Exodus 22:12
But if the animal was actually stolen from the neighbor, he must make restitution to the owner.
RestitutionJ. Orr Exodus 22:1-16
The Law of TrustsG. Hughes, B. D.Exodus 22:7-13

We have to mark again in this chapter with how even a hand the law of Moses holds the scales of justice. The cases ruled by the principle of restitution are the following: -

I. THEFT (vers. 1-5). The illustrations in the law relate to thefts of cattle. But the principles embodied apply to thefts generally (cf. ver. 7). Note -

1. The law which punishes the theft, protects the thief's life. It refuses, indeed, to be responsible for him in the event of his being smitten in the night-time, while engaged in the act of housebreaking (ver. 2) - large rights of self-defence being in this case necessary for the protection of the community. The thief might be killed under a misapprehension of his purpose; or by a blow struck at random in the darkness, and under the influence of panic; or in justifiable self-defence, in a scuffle arising from the attempt to detain him. In other circumstances, the law will not allow the thief's life to be taken (ver. 3). All the ends of justice are served by his being compelled to make restitution. Blood is not to be spilt needlessly. The killing of a thief after sunrise is to be dealt with as murder. We infer from this that theft ought not to be made a capital offence. English law, at the beginning of this century, was, in this respect, far behind the law of Moses.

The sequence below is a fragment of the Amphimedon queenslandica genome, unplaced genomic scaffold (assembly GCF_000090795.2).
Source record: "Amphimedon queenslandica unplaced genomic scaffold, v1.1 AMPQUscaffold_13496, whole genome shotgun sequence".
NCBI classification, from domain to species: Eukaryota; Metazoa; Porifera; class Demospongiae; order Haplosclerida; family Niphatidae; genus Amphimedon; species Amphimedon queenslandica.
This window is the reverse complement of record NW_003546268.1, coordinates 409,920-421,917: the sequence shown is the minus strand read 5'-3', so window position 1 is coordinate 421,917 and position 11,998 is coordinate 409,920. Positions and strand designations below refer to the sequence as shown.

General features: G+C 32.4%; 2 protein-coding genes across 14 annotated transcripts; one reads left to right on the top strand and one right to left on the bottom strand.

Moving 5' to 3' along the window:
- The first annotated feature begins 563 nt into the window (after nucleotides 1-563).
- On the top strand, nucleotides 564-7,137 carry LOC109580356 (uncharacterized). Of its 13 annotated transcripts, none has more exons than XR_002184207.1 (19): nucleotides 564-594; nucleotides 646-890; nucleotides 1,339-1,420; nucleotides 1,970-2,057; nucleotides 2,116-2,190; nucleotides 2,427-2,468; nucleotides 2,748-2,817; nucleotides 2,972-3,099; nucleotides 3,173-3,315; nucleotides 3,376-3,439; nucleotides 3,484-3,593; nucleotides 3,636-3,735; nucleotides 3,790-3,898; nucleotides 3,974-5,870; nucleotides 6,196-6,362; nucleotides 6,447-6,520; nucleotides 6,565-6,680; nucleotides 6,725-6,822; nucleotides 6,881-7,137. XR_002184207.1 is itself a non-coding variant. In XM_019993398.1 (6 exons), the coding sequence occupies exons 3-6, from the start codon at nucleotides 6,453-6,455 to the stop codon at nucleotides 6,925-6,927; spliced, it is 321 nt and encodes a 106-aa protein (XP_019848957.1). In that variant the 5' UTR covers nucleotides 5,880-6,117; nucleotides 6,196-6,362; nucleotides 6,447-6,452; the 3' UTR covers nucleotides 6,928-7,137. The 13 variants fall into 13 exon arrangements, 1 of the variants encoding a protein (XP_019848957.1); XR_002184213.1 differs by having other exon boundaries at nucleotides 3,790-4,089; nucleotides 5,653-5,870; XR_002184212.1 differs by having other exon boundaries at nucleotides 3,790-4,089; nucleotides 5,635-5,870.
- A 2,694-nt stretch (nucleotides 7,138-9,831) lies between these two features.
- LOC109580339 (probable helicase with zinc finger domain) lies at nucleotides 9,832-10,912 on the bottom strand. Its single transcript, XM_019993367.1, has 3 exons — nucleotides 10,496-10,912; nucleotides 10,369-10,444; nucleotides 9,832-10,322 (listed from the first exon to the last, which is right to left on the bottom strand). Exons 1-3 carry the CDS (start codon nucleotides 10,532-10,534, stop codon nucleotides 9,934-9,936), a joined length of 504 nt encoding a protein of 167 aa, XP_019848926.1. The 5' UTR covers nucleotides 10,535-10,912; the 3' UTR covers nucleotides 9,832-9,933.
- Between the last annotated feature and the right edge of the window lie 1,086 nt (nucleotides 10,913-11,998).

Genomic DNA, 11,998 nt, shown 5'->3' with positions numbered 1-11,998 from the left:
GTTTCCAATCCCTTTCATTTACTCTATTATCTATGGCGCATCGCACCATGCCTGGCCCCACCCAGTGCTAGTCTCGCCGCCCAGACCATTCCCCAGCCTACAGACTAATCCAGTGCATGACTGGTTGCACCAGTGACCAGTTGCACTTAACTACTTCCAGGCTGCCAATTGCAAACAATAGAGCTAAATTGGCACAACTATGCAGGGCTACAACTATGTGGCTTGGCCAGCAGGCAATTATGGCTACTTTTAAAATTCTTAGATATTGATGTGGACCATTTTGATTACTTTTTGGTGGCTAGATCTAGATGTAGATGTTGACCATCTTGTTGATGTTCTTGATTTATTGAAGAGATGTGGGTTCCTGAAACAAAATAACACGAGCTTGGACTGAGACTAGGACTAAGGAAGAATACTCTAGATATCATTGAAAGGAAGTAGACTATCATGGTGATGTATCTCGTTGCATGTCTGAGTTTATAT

2. Theft is to be dealt with on the principle of restitution.

(1) It calls for more than simple restitution. At most the restitution of the simple equivalent brings matters back to the position in which they were before the criminal act was committed. That position ought never to have been disturbed; and punishment is still due to the wrongdoer for having disturbed it. Hence the law that if the stolen animal is found in the thief's hand alive, he shall restore double (ver. 4); if he has gone the length of killing or selling it, he shall restore five oxen for an ox, and four sheep for a sheep (ver. 1).